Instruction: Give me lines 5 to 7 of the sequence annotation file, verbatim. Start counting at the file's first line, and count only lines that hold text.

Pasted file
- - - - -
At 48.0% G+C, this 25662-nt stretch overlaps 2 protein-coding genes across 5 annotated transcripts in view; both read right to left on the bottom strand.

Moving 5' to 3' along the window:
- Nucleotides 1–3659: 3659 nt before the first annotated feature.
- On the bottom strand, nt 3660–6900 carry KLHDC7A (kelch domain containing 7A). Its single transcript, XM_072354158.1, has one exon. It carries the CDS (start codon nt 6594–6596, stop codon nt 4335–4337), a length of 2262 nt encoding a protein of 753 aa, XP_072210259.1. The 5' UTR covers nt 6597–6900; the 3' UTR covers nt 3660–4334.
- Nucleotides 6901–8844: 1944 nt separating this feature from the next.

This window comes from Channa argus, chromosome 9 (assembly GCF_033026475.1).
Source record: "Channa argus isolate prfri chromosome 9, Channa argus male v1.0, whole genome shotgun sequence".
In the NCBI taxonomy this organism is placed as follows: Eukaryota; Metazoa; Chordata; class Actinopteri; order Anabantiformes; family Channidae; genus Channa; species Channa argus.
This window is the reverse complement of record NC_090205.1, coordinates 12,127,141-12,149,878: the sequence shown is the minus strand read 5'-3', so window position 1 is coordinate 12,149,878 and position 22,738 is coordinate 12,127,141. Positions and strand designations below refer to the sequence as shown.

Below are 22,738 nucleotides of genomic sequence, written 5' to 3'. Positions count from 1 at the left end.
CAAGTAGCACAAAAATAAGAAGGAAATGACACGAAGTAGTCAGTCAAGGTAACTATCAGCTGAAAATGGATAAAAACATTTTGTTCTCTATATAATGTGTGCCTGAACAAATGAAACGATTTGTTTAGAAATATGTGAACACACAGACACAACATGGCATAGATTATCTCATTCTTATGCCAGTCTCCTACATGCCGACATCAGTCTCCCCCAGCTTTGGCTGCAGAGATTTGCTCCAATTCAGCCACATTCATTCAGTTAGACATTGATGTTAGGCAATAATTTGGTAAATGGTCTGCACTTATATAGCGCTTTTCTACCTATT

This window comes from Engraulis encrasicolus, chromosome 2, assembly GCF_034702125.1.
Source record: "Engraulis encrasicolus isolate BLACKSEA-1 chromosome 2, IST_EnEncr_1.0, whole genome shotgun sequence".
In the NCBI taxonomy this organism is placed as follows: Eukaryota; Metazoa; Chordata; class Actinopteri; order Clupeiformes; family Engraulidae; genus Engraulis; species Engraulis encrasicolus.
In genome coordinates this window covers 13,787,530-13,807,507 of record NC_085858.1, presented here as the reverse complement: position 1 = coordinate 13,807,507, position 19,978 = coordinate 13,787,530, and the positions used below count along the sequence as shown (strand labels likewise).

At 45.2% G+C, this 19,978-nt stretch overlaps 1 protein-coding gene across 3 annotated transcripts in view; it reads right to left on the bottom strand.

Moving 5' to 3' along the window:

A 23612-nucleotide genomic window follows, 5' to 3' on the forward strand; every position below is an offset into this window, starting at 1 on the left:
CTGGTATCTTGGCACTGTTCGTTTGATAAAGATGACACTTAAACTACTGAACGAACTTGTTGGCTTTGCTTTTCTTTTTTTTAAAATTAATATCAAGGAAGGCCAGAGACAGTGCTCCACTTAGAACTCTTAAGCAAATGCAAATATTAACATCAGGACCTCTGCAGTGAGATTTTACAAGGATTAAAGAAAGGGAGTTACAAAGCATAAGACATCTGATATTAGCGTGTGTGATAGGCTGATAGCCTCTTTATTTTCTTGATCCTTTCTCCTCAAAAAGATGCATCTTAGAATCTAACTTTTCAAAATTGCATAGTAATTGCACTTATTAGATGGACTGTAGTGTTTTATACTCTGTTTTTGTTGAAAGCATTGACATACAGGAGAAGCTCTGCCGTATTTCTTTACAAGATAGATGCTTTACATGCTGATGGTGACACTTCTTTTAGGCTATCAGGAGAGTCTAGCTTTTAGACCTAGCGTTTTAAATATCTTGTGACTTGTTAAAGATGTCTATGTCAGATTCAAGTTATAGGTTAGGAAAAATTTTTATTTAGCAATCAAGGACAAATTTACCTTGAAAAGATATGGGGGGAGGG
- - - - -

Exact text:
- Nucleotides 6901–8844: 1944 nt separating this feature from the next.

This window comes from Channa argus, chromosome 9 (assembly GCF_033026475.1).
Source record: "Channa argus isolate prfri chromosome 9, Channa argus male v1.0, whole genome shotgun sequence".